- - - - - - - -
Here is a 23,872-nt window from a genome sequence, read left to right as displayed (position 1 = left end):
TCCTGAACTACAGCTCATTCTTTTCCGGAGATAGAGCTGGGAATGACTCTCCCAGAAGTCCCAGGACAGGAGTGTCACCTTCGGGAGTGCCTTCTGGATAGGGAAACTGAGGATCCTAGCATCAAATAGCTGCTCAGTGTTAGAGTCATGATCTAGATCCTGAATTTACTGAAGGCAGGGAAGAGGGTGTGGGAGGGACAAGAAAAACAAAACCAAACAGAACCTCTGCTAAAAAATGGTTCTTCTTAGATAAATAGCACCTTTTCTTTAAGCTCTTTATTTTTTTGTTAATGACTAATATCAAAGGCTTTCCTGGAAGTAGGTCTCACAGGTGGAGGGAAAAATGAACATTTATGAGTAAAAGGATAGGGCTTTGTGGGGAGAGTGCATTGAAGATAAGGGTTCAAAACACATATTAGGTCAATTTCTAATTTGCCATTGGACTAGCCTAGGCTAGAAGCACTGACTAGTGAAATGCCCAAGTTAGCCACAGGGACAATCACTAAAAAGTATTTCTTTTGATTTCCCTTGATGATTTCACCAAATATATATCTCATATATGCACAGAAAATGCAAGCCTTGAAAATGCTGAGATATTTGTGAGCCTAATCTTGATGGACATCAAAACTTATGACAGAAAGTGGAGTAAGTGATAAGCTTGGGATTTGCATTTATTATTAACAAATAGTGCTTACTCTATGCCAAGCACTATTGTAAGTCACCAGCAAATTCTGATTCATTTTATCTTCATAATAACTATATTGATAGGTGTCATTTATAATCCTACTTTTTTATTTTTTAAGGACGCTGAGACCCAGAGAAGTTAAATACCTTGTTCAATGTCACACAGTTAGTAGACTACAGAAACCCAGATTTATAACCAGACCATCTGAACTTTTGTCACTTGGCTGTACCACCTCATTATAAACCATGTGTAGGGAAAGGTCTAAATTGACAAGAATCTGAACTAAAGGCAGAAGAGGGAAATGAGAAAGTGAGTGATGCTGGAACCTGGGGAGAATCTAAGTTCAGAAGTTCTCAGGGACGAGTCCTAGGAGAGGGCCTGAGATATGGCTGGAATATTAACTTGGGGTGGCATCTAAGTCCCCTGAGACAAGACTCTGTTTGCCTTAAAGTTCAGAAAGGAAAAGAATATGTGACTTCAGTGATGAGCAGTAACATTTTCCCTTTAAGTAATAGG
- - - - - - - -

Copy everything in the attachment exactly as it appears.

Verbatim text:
Here is a 23,872-nt window from a genome sequence, read left to right as displayed (position 1 = left end):
TCCTGAACTACAGCTCATTCTTTTCCGGAGATAGAGCTGGGAATGACTCTCCCAGAAGTCCCAGGACAGGAGTGTCACCTTCGGGAGTGCCTTCTGGATAGGGAAACTGAGGATCCTAGCATCAAATAGCTGCTCAGTGTTAGAGTCATGATCTAGATCCTGAATTTACTGAAGGCAGGGAAGAGGGTGTGGGAGGGACAAGAAAAACAAAACCAAACAGAACCTCTGCTAAAAAATGGTTCTTCTTAGATAAATAGCACCTTTTCTTTAAGCTCTTTATTTTTTTGTTAATGACTAATATCAAAGGCTTTCCTGGAAGTAGGTCTCACAGGTGGAGGGAAAAATGAACATTTATGAGTAAAAGGATAGGGCTTTGTGGGGAGAGTGCATTGAAGATAAGGGTTCAAAACACATATTAGGTCAATTTCTAATTTGCCATTGGACTAGCCTAGGCTAGAAGCACTGACTAGTGAAATGCCCAAGTTAGCCACAGGGACAATCACTAAAAAGTATTTCTTTTGATTTCCCTTGATGATTTCACCAAATATATATCTCATATATGCACAGAAAATGCAAGCCTTGAAAATGCTGAGATATTTGTGAGCCTAATCTTGATGGACATCAAAACTTATGACAGAAAGTGGAGTAAGTGATAAGCTTGGGATTTGCATTTATTATTAACAAATAGTGCTTACTCTATGCCAAGCACTATTGTAAGTCACCAGCAAATTCTGATTCATTTTATCTTCATAATAACTATATTGATAGGTGTCATTTATAATCCTACTTTTTTATTTTTTAAGGACGCTGAGACCCAGAGAAGTTAAATACCTTGTTCAATGTCACACAGTTAGTAGACTACAGAAACCCAGATTTATAACCAGACCATCTGAACTTTTGTCACTTGGCTGTACCACCTCATTATAAACCATGTGTAGGGAAAGGTCTAAATTGACAAGAATCTGAACTAAAGGCAGAAGAGGGAAATGAGAAAGTGAGTGATGCTGGAACCTGGGGAGAATCTAAGTTCAGAAGTTCTCAGGGACGAGTCCTAGGAGAGGGCCTGAGATATGGCTGGAATATTAACTTGGGGTGGCATCTAAGTCCCCTGAGACAAGACTCTGTTTGCCTTAAAGTTCAGAAAGGAAAAGAATATGTGACTTCAGTGATGAGCAGTAACATTTTCCCTTTAAGTAATAGG